Reports from or about the Business Software Alliance (BSA), Canadian Alliance Against Software Theft (CAAST) and other regional lobbyists for the legacy "software manufacturing" methods of creation, distribution and funding of software.

ConnectIT: Hard to track Linux stats

An article by Paul Weinberg in ConnectIT talks about the fact that, "nobody has come out with a perfect way to count the amount of open source software in use, which makes it difficult to fully track the strength or weakness of Linux in the market." As discussed elsewhere in this BLOG, it also makes it very difficult to track alleged software infringement given the numbers that BSA/CAAST use are strongly influenced by the estimated usage of perfectly legal FLOSS.

Business Week: Microsoft Should Welcome Piracy in India and China

An article in BusinessWeek by Henry Chesbrough suggests that Microsoft should deliberately allow/encourage infringement of its software as an anti-competitive form of "dumping" to fight off FLOSS competition. Once they obtain their monopoly status in these emerging markets, they can collect their preferred level of excessive monopoly rents.

This isn't the language he used, but it is a free market translation to the activities advocated by this person who alleges to support "open business models" and "more open approaches to intellectual property management".

RIAA/MPAA not only questionable types abusing copyright...

A Register article by Lester Haines speaks about a group of US cons who attempted to use a copyright-based prison break.

The cons probably thought that if the recording and motion picture industry can get away with what they are doing (abusing the legal system to extort money from people without evidence of wrongdoing, abuse the law to circumvent the tangible property and other rights of citizens, etc), that maybe the same laws could be abused by them to get out of prison.

CAAST opposed to personal computer security.

Google Alerts sent me a note about an old article. Before I noticed it was old, I sent the following letter to the editor.

It is ironic that CAAST speaks as if they are concerned with the security of our computers. Possibly one of the greatest computer security threat is attempts by government supported third parties to gain or retain remote control over our computers.

Geist: Putting Canadian "Piracy" in Perspective

A video from Michael Geist and Daniel Albahary that puts the industry claims in perspective. Please write a letter to your MP and future candidates to ensure that they are aware of this issue.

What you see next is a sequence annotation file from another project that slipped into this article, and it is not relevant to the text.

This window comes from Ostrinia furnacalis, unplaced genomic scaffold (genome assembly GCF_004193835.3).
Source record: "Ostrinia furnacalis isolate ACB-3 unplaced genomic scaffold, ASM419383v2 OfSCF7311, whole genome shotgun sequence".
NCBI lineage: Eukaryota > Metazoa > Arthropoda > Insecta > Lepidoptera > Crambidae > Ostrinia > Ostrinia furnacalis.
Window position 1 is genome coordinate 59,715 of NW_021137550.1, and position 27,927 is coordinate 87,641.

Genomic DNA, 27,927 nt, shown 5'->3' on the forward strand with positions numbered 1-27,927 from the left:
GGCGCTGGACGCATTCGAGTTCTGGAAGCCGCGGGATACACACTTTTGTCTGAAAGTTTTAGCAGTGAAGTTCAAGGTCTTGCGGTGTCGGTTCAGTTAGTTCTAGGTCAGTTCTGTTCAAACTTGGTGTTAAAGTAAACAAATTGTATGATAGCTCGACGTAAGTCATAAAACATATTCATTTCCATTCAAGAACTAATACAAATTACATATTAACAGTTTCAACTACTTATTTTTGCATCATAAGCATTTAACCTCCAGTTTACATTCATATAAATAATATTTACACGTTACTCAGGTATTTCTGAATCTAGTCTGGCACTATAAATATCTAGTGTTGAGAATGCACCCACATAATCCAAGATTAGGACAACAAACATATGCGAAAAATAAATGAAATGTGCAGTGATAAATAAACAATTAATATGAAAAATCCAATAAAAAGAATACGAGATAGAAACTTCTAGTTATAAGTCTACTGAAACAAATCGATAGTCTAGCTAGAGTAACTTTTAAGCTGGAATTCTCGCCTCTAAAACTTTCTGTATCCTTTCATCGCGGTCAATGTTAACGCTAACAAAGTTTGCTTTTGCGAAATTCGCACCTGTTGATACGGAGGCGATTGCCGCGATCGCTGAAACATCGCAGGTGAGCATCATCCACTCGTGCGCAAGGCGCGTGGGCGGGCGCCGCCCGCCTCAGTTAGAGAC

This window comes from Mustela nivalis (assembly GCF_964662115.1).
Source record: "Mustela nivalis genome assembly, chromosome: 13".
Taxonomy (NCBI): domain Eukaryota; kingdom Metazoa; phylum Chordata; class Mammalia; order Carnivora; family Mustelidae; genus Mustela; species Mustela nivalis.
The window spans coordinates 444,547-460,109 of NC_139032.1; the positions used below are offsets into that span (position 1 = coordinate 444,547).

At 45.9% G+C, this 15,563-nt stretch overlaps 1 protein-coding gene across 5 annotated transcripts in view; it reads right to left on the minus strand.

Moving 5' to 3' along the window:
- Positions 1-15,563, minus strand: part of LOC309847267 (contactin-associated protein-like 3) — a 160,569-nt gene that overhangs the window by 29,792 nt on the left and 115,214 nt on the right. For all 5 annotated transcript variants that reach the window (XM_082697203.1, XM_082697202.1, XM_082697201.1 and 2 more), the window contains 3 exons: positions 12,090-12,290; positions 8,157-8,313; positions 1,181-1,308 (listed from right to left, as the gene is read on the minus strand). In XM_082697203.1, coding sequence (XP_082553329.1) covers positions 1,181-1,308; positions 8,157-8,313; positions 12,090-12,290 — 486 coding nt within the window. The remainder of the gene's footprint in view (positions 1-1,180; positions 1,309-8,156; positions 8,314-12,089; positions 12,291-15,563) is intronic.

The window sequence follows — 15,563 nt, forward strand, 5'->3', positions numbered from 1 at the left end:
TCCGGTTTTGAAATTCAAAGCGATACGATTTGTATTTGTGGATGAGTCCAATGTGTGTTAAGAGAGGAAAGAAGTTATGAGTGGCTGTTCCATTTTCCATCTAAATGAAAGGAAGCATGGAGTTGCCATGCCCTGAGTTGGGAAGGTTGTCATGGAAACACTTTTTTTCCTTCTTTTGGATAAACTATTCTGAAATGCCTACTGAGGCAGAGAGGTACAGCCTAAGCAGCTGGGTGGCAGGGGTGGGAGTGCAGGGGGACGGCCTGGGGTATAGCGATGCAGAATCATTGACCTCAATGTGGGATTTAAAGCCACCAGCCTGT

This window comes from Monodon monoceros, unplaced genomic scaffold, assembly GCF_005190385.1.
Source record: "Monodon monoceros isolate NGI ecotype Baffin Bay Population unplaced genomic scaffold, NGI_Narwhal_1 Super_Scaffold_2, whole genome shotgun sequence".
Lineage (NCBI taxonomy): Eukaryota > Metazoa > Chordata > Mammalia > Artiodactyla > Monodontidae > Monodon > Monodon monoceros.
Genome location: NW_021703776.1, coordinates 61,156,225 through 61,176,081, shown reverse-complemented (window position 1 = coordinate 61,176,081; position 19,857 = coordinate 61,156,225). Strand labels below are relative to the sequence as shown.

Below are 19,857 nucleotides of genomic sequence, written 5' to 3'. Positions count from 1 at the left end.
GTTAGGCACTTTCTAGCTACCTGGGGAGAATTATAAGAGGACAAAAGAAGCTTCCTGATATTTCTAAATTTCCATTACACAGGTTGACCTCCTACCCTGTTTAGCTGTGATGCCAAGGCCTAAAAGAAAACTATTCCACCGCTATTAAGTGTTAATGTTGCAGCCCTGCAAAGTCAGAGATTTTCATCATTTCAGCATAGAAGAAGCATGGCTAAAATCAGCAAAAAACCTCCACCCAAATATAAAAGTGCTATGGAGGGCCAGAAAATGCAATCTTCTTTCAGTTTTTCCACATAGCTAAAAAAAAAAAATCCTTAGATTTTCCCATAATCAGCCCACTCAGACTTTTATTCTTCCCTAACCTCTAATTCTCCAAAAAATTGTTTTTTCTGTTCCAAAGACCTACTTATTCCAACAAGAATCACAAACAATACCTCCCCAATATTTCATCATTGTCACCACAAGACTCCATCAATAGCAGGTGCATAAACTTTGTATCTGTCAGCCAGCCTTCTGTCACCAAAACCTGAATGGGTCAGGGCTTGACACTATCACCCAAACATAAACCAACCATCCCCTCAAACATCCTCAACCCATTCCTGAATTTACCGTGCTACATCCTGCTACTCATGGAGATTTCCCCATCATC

Vote for it on CBC's Exposure.

Can Linux Adoption Ever be Accurately Gauged?

An IT Management article by Roy Schestowitz discusses the inability to create accurate statistics for adoption of Linux and other FLOSS. It is important for policy people to be aware of this, given this often underestimated statistic is a core component of the so-called "piracy statistics" from organizations such as the BSA or CAAST which FLOSS competes against.

The Patent Puzzle and why it isn't possible for Microsoft to get what they want.

An eWeek article by Steven J. Vaughan-Nichols attempts to make sense of the software patent problem that Microsoft has found itself in with respect to the FLOSS sector, concluding that, "Microsoft might best be served by letting its vague patent claims lapse into silence.".

It is interesting to look at this at a higher level.

In order for this to move forward, Microsoft must disclose the exact patents it believes are infringed and how. Until this point, no reasonable person can do anything about their claims.

Linux Foundation Fires Back at Microsoft

A Business Week article by Jim Zemlin, executive director of the Linux Foundation, includes:

What most people don't realize is that the story really isn't about patents at all—it's about a rational actor trying to protect its privileged position.

In the time it will likely take you to read this article, Microsoft will have made $500,000 in net profit. It's instructive to note that the majority of that profit comes from its Windows operating system and Office suite of business software. Not coincidentally, those are the two product lines most threatened by Linux operating systems and Open Office.

Hat tip: Dana Blankenhorn

No Proven Statistic on Canadian "Piracy" Exists

An article by Drew Wilson of Slyck discussed some of the unbelievable numbers being promoted by the various legacy copyright industries for alleged copyright infringement.

Arguably, this statistic suggests that over 40% of the world-wide piracy does come from the United States. So in conclusion at this point, over 90% of piracy comes from Canada and the United States - a number that would have some scratching their heads.
This new statistic shows the first mathematical impossibility. If 70% was originating from Canada and over 40% originating in the United States, then 110% is from both Canada and the United States. For those less familiar with the statistics offered, some may wonder if Canada's shores are being lined with pirate ships from all over the world suddenly over the course of a few months.

Correcting misinformation "statistics" from BSA/CAAST whenever we see it.

I believe we need to send in letters to the editor whenever we see a media outlet simply republishing the so-called "piracy studies" from BSA/CAAST. The following is a letter I wrote to CBC this morning in reply to their article Software piracy rates steady but losses grow in 2006: study.

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